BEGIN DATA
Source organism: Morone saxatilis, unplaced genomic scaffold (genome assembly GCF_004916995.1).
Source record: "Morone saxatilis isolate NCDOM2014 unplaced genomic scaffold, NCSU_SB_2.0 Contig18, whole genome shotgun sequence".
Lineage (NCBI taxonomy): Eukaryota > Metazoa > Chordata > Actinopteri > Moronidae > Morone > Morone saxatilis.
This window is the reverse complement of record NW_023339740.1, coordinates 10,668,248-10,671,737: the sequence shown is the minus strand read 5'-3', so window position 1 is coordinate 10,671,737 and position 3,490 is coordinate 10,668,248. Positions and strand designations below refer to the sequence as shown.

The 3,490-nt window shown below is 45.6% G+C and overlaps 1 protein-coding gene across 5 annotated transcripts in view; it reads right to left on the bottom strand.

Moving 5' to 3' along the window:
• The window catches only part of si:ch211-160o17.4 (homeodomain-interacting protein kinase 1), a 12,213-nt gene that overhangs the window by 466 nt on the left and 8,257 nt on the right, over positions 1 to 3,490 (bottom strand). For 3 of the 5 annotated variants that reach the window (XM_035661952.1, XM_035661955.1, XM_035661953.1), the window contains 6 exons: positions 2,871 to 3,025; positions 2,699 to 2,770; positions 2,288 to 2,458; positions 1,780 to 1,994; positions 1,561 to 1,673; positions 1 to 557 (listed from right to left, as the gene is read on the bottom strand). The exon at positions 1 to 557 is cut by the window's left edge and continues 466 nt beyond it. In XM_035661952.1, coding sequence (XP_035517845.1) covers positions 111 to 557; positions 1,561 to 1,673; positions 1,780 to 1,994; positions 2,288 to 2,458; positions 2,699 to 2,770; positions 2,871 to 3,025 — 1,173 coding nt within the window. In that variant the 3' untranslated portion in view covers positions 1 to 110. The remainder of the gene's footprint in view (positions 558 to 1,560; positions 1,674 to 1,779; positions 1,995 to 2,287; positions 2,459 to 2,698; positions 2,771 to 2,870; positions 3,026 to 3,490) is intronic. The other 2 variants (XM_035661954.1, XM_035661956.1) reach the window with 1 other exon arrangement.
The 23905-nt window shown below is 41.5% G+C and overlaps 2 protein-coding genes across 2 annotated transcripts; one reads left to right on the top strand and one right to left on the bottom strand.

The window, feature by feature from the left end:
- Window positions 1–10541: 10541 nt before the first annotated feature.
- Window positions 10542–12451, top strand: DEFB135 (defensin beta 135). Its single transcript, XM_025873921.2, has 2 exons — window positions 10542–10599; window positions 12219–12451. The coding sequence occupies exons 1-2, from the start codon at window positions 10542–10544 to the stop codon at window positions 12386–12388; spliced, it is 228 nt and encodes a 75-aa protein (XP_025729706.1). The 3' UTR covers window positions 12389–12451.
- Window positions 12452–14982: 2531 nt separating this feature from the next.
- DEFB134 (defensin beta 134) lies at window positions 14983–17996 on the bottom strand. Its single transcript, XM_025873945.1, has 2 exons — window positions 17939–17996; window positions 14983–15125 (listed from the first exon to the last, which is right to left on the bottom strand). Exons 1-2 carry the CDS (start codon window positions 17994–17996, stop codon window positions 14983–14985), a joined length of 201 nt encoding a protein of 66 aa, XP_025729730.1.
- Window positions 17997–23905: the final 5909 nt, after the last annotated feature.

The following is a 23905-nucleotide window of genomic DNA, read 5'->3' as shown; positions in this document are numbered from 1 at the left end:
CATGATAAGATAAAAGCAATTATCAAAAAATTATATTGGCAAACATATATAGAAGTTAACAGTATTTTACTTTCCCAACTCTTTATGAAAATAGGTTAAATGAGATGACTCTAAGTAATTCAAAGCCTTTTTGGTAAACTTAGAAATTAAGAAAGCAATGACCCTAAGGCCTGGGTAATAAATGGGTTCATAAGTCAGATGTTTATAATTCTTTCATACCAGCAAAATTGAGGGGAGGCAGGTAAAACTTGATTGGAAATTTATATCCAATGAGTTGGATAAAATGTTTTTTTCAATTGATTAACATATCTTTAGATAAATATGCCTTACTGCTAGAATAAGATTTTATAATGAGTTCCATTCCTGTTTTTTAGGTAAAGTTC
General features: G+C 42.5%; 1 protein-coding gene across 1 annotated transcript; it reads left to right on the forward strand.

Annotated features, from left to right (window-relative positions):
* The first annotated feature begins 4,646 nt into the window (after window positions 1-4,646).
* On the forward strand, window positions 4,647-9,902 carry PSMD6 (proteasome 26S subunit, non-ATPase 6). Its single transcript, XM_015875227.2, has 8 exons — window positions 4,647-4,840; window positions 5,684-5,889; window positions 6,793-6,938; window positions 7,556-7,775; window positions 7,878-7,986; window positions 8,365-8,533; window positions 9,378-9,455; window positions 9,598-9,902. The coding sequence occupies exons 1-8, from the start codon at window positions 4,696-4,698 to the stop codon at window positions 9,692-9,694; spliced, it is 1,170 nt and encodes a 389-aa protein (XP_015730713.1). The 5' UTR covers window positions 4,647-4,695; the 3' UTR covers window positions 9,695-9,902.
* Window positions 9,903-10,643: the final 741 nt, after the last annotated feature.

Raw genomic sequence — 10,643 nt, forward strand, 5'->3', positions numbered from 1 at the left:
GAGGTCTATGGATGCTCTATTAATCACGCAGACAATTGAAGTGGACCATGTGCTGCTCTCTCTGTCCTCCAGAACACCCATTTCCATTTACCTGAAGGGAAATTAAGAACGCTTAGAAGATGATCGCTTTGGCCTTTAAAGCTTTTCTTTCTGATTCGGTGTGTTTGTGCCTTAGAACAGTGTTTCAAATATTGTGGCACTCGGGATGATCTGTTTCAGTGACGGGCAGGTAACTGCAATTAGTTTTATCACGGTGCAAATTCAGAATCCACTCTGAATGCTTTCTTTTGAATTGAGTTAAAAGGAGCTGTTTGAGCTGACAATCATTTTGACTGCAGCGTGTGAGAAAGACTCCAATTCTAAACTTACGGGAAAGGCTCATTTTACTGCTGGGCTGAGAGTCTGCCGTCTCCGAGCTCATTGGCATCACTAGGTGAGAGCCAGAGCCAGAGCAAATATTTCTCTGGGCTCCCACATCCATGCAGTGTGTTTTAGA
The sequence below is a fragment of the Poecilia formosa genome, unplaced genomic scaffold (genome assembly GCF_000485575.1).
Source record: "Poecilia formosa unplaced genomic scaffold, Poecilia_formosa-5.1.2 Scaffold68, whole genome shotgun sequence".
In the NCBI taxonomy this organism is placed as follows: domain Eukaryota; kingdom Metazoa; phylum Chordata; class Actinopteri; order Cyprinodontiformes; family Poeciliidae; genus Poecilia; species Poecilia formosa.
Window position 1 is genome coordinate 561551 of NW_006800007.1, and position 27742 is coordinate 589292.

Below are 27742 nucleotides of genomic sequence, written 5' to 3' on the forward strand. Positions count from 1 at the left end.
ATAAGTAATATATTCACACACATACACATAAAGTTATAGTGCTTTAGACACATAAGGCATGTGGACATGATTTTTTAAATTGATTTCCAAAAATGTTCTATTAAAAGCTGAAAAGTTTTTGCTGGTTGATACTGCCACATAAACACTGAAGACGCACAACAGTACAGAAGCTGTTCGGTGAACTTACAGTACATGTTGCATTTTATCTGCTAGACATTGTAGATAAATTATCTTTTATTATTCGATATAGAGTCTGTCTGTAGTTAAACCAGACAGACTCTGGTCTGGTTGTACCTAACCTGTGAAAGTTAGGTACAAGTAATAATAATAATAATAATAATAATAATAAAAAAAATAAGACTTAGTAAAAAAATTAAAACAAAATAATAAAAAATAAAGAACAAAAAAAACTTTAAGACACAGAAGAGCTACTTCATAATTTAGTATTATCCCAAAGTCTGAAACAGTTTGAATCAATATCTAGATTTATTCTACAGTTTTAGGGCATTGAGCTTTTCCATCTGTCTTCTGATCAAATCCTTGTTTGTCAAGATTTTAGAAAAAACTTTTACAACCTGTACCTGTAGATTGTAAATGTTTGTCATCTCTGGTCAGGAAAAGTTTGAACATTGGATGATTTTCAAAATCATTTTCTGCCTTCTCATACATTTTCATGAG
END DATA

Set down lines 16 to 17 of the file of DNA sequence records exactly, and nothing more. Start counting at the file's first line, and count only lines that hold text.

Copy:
CATGATAAGATAAAAGCAATTATCAAAAAATTATATTGGCAAACATATATAGAAGTTAACAGTATTTTACTTTCCCAACTCTTTATGAAAATAGGTTAAATGAGATGACTCTAAGTAATTCAAAGCCTTTTTGGTAAACTTAGAAATTAAGAAAGCAATGACCCTAAGGCCTGGGTAATAAATGGGTTCATAAGTCAGATGTTTATAATTCTTTCATACCAGCAAAATTGAGGGGAGGCAGGTAAAACTTGATTGGAAATTTATATCCAATGAGTTGGATAAAATGTTTTTTTCAATTGATTAACATATCTTTAGATAAATATGCCTTACTGCTAGAATAAGATTTTATAATGAGTTCCATTCCTGTTTTTTAGGTAAAGTTC
General features: G+C 42.5%; 1 protein-coding gene across 1 annotated transcript; it reads left to right on the forward strand.